The increasing globalization of mankind with pluralistic belief systems necessitates physicians by virtue of their profession to partner with bioethics for soundly applying emerging knowledge and technologies for the best use of the patient. A subfield within medicine in which this need is acutely felt is that of surgical implants. Within this subfield such recent promising ethics and medicine partnerships include the International Tissue Engineering Research Association and UNESCO Chair in Bioethics and Human Rights’ International Code of Ethics. In this paper, we provide an overview of the emerging human rights framework from bioethics and international law, discussion of key framework principles, their application to the current surgical challenge of implantation of surgical mesh for prolapse, and conclusions and recommendations. Such discussions are meant to facilitate true quality improvement in patient care by ensuring the exciting technologies and medical practices emerging new daily are accompanied by an equal commitment of physicians to ethically provide their services for the chief end of the patient’s good.

1. Introduction

“The art [of medicine] consists of three things: the disease, the patient, and the physician. The physician is the servant of the art, and the patient must combat the disease along with the physician.”—Hippocrates, De morbis popularibus 1.2.

Since the codification of medicine as a science and an art by the Greek Hippocrates in 4th century BC, the increasing globalization of mankind with pluralistic belief systems has enriched, and complicated, this discipline. True to modern medicine’s earliest principles articulated by the Hippocrates Oath [1]—justice, patient confidentiality, respect for teachers, and solidarity with peers—this diverse international environment necessitates physicians by virtue of their profession to partner with bioethics for soundly applying emerging knowledge and technologies for the best use of the patient. A subfield within medicine in which this need is acutely needed is that of surgical implants. Few fields are as rapidly growing in technical complexity and ethical challenges as surgery, in which advances in genomic and bioengineering (including nanotechnology) daily push the boundaries of human possibility. Professor Mueller notes how professional ethics runs through this field as noted with The European Board of Urology (EBU) European Curriculum for Urology [2]. He highlights how this curriculum highlights the technical limitation of medicine as it can teach the information for emergency and elective cases, but the “need to act at all times in an ethical and professional manner” is required to understand how to pragmatically apply this information. Such dual competencies of physicians in the technical aspect of medicine with the art of its application amplify the “importance and understanding of evidence-based medicine,” particularly with the correlate that limited evidence for a new innovation of various surgical implants should bid practitioners caution. In this paper, we provide (Section 2) an overview of the emerging human rights framework from bioethics and international law, (Section 3) discussion of key framework principles, (Section 4) their application to the current surgical challenge of implantation of surgical mesh for prolapse, and (Section 5) conclusions and recommendations.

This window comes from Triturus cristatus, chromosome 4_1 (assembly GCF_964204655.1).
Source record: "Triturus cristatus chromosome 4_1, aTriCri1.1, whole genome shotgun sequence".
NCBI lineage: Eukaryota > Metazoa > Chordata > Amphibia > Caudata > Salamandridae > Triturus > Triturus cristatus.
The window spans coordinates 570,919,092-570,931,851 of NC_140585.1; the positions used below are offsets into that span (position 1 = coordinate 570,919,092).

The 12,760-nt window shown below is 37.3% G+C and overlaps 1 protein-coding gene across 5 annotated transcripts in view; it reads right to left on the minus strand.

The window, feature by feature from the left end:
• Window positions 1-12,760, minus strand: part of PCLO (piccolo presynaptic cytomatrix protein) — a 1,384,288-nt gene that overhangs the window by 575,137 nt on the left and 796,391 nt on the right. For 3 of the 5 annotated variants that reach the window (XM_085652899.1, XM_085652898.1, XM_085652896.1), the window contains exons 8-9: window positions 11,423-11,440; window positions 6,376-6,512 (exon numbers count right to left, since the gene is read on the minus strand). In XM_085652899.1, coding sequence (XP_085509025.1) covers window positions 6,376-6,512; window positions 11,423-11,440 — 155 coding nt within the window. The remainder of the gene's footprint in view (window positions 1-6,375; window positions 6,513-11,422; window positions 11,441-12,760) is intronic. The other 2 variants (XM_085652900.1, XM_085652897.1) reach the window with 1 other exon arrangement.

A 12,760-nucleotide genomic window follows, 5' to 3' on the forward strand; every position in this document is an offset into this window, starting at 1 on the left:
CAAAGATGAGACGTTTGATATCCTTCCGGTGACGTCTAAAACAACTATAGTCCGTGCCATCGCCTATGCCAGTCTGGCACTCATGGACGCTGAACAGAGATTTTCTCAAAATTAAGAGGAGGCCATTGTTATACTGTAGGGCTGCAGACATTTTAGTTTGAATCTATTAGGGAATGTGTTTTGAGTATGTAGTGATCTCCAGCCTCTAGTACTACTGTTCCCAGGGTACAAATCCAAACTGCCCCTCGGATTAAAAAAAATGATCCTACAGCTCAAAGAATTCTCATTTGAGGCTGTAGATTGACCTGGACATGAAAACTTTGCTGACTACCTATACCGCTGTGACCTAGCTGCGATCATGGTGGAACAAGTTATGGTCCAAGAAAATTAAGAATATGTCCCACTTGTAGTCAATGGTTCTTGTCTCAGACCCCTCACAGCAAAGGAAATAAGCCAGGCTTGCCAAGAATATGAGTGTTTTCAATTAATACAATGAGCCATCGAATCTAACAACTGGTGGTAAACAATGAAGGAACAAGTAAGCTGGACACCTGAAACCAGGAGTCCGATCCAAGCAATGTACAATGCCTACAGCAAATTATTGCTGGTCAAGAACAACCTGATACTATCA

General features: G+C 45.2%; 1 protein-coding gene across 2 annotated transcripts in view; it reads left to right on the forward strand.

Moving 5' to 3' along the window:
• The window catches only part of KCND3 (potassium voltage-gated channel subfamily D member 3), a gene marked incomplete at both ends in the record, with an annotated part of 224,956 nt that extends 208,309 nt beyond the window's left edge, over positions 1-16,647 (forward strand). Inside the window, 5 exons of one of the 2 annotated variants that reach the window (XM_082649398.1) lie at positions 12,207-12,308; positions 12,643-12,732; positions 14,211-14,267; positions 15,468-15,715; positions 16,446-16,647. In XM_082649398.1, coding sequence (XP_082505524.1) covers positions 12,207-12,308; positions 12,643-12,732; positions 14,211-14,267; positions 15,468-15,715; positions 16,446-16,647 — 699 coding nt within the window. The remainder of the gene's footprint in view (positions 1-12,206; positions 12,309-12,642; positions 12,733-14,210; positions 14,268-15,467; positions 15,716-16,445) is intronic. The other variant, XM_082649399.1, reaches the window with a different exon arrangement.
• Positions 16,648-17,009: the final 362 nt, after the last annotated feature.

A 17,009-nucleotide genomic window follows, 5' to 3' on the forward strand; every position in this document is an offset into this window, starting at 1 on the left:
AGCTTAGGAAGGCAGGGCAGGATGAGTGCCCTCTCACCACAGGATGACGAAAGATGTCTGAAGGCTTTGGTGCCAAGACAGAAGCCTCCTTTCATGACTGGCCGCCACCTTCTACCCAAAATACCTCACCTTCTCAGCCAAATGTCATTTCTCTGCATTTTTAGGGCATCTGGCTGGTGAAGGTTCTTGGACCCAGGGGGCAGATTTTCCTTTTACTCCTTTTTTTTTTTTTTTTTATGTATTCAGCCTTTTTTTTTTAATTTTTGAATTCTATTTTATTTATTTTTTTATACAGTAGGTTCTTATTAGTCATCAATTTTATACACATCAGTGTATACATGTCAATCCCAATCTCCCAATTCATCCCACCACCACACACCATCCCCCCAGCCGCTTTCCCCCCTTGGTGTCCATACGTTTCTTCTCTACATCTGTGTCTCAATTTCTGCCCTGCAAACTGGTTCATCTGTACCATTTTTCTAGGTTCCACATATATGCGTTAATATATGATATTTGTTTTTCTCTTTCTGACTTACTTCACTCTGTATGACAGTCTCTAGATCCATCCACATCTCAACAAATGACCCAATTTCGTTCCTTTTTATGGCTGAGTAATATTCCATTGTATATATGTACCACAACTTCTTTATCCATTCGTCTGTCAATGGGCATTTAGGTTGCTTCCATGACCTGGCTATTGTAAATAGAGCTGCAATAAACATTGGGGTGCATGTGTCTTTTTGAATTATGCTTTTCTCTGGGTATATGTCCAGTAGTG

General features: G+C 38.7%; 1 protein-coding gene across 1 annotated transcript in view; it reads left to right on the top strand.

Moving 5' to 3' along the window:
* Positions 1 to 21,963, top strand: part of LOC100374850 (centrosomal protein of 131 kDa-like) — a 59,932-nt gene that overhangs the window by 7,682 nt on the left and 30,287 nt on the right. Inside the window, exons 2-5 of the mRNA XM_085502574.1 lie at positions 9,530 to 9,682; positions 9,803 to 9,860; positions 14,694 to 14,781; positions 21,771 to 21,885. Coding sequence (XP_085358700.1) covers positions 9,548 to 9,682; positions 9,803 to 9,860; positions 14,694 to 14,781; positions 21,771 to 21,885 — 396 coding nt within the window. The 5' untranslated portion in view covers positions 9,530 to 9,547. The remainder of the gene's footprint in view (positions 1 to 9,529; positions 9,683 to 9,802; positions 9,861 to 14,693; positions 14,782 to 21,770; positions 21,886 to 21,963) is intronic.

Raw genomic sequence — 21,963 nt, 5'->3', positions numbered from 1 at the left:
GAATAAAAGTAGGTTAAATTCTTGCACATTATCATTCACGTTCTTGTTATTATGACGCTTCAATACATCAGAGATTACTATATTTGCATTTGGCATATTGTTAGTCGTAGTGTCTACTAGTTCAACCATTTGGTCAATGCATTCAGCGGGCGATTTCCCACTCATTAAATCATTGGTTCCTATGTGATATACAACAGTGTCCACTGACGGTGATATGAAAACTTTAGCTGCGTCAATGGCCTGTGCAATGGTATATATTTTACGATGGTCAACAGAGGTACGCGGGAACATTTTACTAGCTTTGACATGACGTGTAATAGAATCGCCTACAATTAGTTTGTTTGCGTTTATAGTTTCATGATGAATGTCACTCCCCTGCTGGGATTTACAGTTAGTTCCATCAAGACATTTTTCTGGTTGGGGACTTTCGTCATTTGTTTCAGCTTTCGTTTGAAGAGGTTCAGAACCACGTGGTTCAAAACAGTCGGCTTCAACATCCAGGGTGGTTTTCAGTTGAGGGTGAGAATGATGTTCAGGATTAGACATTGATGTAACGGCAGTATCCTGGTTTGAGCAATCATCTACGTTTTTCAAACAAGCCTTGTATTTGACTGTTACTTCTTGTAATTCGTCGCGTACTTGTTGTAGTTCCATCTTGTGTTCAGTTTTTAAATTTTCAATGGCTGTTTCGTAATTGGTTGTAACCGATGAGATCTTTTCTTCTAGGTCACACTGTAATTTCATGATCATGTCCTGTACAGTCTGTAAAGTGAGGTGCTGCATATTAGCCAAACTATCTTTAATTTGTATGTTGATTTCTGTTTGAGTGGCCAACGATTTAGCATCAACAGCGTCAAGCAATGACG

2. Human Rights Framework from Bioethics and International Law

A promising bioethics resource for surgeons is the growing global consensus of human rights not only as commonly beliefs supported by diverse belief structures, but also as core bioethics tenants and international law, since the Universal Declaration of Human Rights adoption in 1948 by the United Nations (UN) in the World War II aftermath [3]. The United Nations Educational, Scientific, and Cultural Organization (UNESCO) Declaration on Bioethics and Human Rights (DBHR) in 2005 built on this worldwide consensus by its historic commitment through its 193 UN member states to apply 15 defined bioethical principles within and across countries [4]. Following such international human rights violations in the 1990s as the US-led placebo-control HIV study in Africa [5], the UNESCO Declaration emerged as an attempt to synthesize human rights and bioethics through its approach, both flexible enough to allow specific situation application and yet broad enough to allow pluralistic consensus, particularly in almost half of UN states without national bioethics committees to advise their governments [6].